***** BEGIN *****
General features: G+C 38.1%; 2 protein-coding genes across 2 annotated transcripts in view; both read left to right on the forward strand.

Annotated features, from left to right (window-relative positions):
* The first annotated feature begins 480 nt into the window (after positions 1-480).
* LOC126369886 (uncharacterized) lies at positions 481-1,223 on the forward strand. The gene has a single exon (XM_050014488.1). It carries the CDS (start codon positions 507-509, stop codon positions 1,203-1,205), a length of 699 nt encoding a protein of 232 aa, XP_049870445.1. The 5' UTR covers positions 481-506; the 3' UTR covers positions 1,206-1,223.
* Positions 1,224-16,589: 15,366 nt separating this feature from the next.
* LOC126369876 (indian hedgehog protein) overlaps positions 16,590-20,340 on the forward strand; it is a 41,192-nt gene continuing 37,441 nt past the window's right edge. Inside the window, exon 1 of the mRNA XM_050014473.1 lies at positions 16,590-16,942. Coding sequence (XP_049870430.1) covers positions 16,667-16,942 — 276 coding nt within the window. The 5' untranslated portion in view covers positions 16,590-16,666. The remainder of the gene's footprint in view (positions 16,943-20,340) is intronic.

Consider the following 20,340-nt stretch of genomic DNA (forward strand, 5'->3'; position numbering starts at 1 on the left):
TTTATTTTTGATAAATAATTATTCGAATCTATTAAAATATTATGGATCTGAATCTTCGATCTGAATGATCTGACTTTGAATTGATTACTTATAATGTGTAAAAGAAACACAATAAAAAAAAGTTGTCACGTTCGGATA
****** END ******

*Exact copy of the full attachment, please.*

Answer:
General features: G+C 38.1%; 2 protein-coding genes across 2 annotated transcripts in view; both read left to right on the forward strand.

Annotated features, from left to right (window-relative positions):
* The first annotated feature begins 480 nt into the window (after positions 1-480).
* LOC126369886 (uncharacterized) lies at positions 481-1,223 on the forward strand. The gene has a single exon (XM_050014488.1). It carries the CDS (start codon positions 507-509, stop codon positions 1,203-1,205), a length of 699 nt encoding a protein of 232 aa, XP_049870445.1. The 5' UTR covers positions 481-506; the 3' UTR covers positions 1,206-1,223.
* Positions 1,224-16,589: 15,366 nt separating this feature from the next.
* LOC126369876 (indian hedgehog protein) overlaps positions 16,590-20,340 on the forward strand; it is a 41,192-nt gene continuing 37,441 nt past the window's right edge. Inside the window, exon 1 of the mRNA XM_050014473.1 lies at positions 16,590-16,942. Coding sequence (XP_049870430.1) covers positions 16,667-16,942 — 276 coding nt within the window. The 5' untranslated portion in view covers positions 16,590-16,666. The remainder of the gene's footprint in view (positions 16,943-20,340) is intronic.

Consider the following 20,340-nt stretch of genomic DNA (forward strand, 5'->3'; position numbering starts at 1 on the left):
TTTATTTTTGATAAATAATTATTCGAATCTATTAAAATATTATGGATCTGAATCTTCGATCTGAATGATCTGACTTTGAATTGATTACTTATAATGTGTAAAAGAAACACAATAAAAAAAAGTTGTCACGTTCGGATA